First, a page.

Kmart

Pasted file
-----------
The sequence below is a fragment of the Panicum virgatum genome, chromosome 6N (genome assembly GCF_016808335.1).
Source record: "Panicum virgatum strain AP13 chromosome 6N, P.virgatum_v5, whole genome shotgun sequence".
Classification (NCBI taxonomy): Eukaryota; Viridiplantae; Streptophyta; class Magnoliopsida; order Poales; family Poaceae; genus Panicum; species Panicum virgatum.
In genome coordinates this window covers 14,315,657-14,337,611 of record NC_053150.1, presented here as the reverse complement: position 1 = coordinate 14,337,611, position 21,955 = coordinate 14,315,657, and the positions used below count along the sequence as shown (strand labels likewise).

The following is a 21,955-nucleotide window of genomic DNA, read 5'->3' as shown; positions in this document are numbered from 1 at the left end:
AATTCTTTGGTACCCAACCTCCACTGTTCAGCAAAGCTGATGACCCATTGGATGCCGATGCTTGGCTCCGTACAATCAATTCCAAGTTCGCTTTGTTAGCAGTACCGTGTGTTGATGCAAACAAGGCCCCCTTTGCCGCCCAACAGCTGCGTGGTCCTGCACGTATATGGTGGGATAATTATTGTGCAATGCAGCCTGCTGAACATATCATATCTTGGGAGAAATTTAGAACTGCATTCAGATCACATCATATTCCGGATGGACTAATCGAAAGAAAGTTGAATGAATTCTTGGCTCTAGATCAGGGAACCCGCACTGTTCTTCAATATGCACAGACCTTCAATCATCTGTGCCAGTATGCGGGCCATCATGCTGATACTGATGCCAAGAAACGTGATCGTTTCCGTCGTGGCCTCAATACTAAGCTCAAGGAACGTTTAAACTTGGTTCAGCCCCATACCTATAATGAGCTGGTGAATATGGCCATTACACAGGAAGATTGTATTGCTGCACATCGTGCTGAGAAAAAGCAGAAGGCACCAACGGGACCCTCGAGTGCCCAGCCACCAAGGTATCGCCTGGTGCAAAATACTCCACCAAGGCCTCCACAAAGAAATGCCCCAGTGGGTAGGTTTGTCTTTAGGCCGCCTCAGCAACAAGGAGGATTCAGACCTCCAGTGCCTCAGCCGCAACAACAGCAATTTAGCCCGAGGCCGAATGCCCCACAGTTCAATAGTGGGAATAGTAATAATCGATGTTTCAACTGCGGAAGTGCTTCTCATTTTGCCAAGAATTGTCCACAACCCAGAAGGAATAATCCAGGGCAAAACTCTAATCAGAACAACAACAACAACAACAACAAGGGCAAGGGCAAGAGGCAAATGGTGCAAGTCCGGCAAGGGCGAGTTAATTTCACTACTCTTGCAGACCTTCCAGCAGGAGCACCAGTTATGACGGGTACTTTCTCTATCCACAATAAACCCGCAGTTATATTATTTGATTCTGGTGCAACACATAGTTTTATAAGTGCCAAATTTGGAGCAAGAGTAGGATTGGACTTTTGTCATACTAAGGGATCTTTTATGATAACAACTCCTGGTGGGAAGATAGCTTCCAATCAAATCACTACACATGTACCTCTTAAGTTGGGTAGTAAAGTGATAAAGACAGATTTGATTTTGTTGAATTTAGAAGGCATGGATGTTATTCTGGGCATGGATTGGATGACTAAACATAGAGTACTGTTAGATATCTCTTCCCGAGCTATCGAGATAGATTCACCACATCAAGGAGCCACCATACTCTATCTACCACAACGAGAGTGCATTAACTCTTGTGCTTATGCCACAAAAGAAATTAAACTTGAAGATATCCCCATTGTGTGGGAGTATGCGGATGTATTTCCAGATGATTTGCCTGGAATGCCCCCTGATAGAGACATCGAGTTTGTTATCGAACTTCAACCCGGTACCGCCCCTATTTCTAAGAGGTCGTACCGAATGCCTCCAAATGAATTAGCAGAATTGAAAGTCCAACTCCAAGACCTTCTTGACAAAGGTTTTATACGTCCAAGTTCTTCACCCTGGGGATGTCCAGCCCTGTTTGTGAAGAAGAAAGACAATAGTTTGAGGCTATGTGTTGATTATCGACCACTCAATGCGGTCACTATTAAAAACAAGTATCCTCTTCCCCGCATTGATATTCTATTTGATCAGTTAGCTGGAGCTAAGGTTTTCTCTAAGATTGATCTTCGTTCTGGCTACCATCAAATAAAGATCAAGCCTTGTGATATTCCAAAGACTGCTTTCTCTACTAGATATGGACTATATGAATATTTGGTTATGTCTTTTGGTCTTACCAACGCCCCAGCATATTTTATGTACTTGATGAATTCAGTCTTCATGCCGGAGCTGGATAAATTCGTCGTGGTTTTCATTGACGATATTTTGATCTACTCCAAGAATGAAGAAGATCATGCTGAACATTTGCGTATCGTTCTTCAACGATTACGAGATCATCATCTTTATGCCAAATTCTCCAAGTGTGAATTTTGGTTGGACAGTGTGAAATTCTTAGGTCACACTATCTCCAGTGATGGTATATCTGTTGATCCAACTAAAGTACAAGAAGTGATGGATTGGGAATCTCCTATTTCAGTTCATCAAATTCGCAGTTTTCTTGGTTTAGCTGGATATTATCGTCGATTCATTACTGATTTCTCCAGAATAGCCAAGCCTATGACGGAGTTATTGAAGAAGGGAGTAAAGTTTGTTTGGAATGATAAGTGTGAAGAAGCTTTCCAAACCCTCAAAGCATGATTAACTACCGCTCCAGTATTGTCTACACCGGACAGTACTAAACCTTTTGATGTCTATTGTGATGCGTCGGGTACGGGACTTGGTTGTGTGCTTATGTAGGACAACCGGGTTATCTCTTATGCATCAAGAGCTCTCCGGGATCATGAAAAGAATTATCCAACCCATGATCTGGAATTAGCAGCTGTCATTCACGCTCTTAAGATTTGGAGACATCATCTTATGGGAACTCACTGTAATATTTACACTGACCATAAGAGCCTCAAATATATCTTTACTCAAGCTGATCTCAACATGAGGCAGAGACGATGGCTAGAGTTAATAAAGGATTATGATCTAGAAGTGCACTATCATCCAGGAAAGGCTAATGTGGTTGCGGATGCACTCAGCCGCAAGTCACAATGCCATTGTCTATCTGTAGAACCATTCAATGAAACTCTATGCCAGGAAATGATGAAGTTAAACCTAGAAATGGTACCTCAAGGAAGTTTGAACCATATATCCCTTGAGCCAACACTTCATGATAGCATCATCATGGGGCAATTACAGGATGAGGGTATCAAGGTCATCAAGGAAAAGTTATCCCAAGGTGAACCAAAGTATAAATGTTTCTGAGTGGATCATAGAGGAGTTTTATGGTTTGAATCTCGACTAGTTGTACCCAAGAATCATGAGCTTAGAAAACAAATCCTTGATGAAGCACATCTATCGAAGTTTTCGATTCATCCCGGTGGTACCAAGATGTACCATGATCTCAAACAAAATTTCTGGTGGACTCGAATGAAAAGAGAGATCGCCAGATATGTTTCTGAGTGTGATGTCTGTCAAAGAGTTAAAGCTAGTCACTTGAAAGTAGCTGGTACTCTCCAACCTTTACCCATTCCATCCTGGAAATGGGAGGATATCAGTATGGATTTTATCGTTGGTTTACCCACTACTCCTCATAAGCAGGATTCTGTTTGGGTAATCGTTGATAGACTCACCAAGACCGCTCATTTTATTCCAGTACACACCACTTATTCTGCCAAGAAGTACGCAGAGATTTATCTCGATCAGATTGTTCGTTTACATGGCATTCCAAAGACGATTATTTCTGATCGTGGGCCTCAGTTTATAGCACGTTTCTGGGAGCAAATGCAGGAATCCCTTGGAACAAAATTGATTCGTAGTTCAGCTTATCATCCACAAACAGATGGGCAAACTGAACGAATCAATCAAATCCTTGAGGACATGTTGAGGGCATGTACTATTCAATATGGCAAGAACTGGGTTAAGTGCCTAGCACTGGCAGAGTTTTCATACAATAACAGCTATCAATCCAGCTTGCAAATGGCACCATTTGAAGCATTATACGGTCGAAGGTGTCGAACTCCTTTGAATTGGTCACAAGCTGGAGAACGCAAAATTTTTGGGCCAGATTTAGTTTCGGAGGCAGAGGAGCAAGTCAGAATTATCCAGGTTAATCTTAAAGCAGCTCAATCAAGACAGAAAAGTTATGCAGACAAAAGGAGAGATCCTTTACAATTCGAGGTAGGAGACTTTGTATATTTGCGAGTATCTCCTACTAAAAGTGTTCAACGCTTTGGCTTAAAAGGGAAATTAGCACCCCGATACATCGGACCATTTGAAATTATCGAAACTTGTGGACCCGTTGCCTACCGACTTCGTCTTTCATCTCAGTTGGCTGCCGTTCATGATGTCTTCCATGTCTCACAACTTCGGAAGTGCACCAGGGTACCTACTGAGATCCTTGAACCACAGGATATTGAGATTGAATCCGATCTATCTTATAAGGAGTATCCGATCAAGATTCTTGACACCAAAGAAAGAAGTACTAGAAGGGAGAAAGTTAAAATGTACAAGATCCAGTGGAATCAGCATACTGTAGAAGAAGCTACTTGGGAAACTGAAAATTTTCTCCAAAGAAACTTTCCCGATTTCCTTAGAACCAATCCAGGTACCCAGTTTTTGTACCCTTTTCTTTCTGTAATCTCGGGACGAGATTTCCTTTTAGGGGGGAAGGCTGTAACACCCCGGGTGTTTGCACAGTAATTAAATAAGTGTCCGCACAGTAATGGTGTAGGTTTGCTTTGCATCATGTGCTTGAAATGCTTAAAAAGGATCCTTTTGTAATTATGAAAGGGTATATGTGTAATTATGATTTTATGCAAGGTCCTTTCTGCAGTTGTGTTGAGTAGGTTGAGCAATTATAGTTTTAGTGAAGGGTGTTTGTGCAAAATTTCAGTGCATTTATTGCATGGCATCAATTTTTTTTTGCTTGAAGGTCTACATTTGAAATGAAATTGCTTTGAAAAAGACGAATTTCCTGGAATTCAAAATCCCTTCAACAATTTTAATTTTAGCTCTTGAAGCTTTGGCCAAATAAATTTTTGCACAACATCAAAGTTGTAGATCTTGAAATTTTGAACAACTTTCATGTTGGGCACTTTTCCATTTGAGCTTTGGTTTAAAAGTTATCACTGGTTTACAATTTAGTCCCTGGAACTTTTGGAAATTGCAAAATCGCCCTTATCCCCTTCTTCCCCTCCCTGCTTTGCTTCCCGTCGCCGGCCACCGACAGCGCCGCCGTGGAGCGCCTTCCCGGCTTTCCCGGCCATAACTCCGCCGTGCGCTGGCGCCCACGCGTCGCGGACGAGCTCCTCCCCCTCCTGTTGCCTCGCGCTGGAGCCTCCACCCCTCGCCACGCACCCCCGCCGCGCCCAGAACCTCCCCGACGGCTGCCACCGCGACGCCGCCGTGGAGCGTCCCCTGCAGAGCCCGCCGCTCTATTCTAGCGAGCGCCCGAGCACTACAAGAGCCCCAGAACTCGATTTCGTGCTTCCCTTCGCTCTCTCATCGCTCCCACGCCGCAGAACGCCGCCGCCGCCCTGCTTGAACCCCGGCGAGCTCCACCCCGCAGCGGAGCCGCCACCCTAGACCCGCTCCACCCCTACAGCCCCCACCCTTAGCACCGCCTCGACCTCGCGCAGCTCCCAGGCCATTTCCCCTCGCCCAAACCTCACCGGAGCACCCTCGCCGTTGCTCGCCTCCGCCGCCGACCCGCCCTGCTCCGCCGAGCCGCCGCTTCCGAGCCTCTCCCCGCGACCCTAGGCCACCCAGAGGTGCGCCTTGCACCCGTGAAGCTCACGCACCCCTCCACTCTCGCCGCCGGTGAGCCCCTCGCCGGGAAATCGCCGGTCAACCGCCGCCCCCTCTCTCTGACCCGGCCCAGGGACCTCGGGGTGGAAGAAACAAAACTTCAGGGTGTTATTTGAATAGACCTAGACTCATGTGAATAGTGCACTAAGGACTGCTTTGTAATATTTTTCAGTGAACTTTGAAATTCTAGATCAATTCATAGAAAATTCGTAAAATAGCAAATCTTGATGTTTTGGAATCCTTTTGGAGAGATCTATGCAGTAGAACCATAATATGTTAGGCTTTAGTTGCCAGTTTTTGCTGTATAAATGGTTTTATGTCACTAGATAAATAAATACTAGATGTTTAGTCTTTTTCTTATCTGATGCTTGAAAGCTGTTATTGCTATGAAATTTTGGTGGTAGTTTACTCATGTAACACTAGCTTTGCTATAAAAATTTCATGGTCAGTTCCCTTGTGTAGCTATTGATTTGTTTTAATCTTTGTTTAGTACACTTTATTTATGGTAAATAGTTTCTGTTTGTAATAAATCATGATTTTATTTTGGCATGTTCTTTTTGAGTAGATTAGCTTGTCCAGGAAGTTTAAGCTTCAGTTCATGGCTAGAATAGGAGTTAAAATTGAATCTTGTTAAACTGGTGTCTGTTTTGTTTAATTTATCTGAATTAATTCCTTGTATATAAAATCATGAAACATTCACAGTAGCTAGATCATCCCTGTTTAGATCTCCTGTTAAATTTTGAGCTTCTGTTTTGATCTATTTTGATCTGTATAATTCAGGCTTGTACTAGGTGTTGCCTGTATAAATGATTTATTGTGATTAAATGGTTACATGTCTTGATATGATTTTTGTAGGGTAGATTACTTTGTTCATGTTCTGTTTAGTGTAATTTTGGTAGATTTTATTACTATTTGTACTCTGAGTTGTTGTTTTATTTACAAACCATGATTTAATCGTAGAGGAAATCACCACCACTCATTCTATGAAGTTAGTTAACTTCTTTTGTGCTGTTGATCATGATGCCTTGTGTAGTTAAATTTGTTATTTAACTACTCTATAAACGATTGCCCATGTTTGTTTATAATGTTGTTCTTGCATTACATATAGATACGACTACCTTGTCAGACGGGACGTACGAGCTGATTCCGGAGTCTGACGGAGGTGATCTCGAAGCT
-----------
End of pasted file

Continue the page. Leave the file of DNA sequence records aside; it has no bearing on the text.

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K-Mart: Creating the Forgettable Experience? Many papers have been written, and many lectures given to business students about the fall of K-Mart. I suppose the reason for the widespread use of this case is based on the clear examples of what not to do. This is a much more interesting and compelling argument than focusing on all of the businesses that got it right. The beginning of the end for this retail giant began in Garden City, Michigan in 1962. K-Mart got its start as a spin-off of the chain of popular retail stores called Kresge, owned by Sebastian S. Kresge. K-Mart invented the concept of discount retailing and not long after it opened grew larger than its parent company, which before K-Mart, was the largest retailer in the country. K-Mart was definitely a change leader, focusing on low prices and understanding the customer (Zyman, 2002, p. 220). This was a huge hit with consumers. K-Mart enjoyed dominance over its competitors from the time it opened its first store through the mid 80s. Because of their superior business position and the size of the operation, K-Mart became complacent while their competitors, Wal-Mart and Target, were relentlessly pursuing improvements in supply chain management and marketing strategies (Zyman, 2002, p. 220). By 1990, Wal-Mart had moved past K-Mart and captured the lead in market share with its every day low price strategy. In the aftermath, K-Mart has struggled to come up with a strategy that would put them back on top of the discount retailer world. None of them have worked, and to be more precise most of them have failed miserably causing more damage. As a result of the failed business strategies, the company filed for chapter 11 bankruptcy in 2002. K-Mart merged with Sears Roebuck and Co. in 2004 to produce Sears Holdings Corporation. The purpose of the merger was to create a "broader retail presence and improved scale…improved operational efficiency in areas such as procurement, marketing, information technology, and supply chain management" (Kmart Holding Corporation, 2004). One of the strategies that have been implemented as a result of the merger is a hybrid store called Sears Essentials. This "off-mall" approach is basically a combination of Sears and K-Mart's most popular and convenient products. The first of these stores were opened in 2005, but did not produce the desired results. As a result, Sears announced that it would drop the Essentials plan altogether and begin implementing a new store format called Sears Grand, a superstore concept.

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